By the middle of the C18th designs continued to draw on the Palladian influence but relaxed in their adherence to strict proportions and gained more freedom in their classical designs.

From the middle of the century going into the C19th new influences intrude, such as gothic and the Greek Revival. Strawberry Hill in Twickenham is the greatest example of this and was built by Horace Walpole from 1749. Other gentlemen added in a touch of the gothic by building gothic rooms or extensions such as gothic libraries (e.g. at the Leigh Park estate near Portsmouth, now the Staunton Country Park), or by building faux ruins in their gardens or even purchasing real ruins and moving them into their gardens like Thomas Dummer of Cranbury Park in Hampshire who bought part of Netley Abbey and transformed it into a gamekeeper’s cottage.

A beautiful example of the Greek Revival is Northington Grange near Winchester (featured in the film Onegin, a beautiful portrayal of the fabulous poem written by Puskin in the 1820s). Wealthy banker Henry Drummond wanted to “show the world a real portico” and between 1804 and 1809 employed the architect William Wilkins to entirely re-case his C17th mansion in the Greek Revival style, the highlight being the imposing Doric portico based on the Parthenon. A visitor in 1823 said “Nothing can be finer, or like the finest Poussin. It realises the most fanciful representations of the painter’s pencil or the poet’s description...There is nothing like it on this side of Arcadia”.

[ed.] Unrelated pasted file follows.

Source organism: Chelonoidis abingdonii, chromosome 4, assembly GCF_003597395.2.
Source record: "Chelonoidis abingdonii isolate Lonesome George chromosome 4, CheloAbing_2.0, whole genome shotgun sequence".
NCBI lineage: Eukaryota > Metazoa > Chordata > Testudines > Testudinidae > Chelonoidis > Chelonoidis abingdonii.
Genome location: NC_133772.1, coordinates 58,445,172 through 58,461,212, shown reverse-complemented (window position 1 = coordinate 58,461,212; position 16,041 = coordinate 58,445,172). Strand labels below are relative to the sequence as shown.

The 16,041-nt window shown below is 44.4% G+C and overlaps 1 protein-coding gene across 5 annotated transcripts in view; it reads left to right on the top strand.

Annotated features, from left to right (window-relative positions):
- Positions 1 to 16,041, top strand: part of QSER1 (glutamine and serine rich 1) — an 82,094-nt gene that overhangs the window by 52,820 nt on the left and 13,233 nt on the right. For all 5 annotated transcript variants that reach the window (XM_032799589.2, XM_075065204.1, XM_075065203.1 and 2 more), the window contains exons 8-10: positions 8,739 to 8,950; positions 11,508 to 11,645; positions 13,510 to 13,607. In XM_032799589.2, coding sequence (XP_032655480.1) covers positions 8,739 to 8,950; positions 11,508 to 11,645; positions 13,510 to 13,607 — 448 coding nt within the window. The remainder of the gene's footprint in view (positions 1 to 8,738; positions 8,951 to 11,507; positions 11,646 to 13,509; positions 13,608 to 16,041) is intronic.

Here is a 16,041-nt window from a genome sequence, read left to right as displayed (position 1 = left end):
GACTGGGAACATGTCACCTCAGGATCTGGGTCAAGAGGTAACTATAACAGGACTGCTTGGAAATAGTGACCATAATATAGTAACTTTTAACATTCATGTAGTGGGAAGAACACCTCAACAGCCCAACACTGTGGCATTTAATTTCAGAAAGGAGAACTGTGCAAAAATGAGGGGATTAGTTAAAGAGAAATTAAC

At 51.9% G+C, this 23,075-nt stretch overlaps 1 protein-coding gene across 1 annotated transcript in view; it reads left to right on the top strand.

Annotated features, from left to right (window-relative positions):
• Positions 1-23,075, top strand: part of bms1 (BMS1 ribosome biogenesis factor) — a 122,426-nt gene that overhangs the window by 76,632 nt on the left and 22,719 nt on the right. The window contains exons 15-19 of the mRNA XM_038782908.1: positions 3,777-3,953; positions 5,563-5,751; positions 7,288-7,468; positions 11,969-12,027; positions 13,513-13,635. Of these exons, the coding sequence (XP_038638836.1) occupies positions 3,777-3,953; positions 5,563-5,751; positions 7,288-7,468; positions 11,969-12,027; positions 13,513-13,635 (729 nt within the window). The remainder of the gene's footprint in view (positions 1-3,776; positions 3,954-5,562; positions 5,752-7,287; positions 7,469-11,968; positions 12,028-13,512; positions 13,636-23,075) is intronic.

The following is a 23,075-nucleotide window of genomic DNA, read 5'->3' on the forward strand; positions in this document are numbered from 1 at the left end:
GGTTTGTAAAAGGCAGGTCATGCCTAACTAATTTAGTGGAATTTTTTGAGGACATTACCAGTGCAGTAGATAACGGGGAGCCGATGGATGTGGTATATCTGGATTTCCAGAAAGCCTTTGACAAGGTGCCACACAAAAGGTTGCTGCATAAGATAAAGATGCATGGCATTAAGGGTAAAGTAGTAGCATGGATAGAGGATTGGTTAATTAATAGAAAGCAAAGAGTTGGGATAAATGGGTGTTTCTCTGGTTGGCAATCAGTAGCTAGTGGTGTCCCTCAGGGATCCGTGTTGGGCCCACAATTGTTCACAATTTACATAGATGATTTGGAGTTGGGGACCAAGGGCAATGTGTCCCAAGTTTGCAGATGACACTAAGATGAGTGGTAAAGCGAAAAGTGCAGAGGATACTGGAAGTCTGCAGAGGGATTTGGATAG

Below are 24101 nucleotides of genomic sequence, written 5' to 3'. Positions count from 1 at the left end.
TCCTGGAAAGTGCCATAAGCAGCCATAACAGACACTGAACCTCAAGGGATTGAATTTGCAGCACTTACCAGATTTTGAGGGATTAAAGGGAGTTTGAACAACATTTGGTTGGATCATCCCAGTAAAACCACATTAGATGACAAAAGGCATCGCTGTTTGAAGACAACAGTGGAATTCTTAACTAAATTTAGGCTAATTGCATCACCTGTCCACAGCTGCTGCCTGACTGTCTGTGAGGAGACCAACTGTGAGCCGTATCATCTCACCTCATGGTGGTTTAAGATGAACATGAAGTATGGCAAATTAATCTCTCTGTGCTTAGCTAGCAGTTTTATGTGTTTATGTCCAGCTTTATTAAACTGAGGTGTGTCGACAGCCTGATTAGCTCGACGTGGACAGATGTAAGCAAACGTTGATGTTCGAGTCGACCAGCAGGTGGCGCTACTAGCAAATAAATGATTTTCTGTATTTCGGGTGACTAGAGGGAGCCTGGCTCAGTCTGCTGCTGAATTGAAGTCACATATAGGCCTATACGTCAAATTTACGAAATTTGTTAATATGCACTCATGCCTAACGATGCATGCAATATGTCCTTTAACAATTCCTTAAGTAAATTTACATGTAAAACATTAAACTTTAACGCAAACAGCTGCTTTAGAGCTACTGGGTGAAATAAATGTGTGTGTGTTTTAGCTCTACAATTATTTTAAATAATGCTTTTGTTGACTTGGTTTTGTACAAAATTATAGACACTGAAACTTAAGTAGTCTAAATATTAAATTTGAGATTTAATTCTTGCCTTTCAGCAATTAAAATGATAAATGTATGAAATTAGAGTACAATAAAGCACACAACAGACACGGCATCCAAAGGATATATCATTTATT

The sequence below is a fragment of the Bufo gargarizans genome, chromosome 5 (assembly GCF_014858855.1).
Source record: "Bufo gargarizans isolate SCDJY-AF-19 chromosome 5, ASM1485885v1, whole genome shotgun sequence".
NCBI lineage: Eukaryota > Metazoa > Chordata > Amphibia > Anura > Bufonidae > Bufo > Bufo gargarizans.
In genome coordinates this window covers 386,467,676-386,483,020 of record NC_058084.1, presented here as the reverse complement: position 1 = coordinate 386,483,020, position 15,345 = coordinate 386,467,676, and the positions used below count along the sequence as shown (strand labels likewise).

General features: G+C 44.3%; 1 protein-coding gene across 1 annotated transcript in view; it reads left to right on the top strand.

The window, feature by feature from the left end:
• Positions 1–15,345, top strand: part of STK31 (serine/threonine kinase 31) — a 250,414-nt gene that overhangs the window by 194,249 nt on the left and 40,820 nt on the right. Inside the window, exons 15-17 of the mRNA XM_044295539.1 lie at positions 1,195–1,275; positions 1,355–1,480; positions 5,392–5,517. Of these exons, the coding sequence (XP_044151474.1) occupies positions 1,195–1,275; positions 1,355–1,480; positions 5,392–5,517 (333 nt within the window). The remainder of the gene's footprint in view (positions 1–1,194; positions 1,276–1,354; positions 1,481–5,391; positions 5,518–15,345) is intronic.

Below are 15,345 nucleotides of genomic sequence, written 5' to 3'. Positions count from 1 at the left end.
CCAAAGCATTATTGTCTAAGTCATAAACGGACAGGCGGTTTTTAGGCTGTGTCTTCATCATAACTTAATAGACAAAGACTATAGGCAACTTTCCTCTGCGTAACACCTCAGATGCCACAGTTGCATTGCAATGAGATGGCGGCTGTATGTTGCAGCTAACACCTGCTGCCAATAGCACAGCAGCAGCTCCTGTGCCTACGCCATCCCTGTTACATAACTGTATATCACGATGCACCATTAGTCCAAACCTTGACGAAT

Northington Grange (source: Prosser's Views)

Why were so many houses built or changed in this ‘golden age’ of country houses? Reasons include the rise in land rents and raw materials from the estates, the availability of enclosures of common and waste land, political stability, monies from business investments, e.g. the slave trade, the rise in tourism and house-visiting and improvements in roads and transport, the availability of architectural guidebooks and finally the influence of the Grand Tour. Contemporaries however argued that instead they were showing their patriotism (a reaction against decadent French designs) and expressing their principles of education, morality and taste, as the Earl of Shaftesbury stated in 1731 “Taste founded on truth...and is acquired by toil and study, which is the reason so few are possessed of it”.

As Lancelot (‘Capability’) Brown said “Placemaking, and a good English garden depend entirely on principle and have very little to do with fashion”. But do we believe him? Either way, a constellation of beautiful country houses continues to brighten the British countryside as they have done for over 200 years.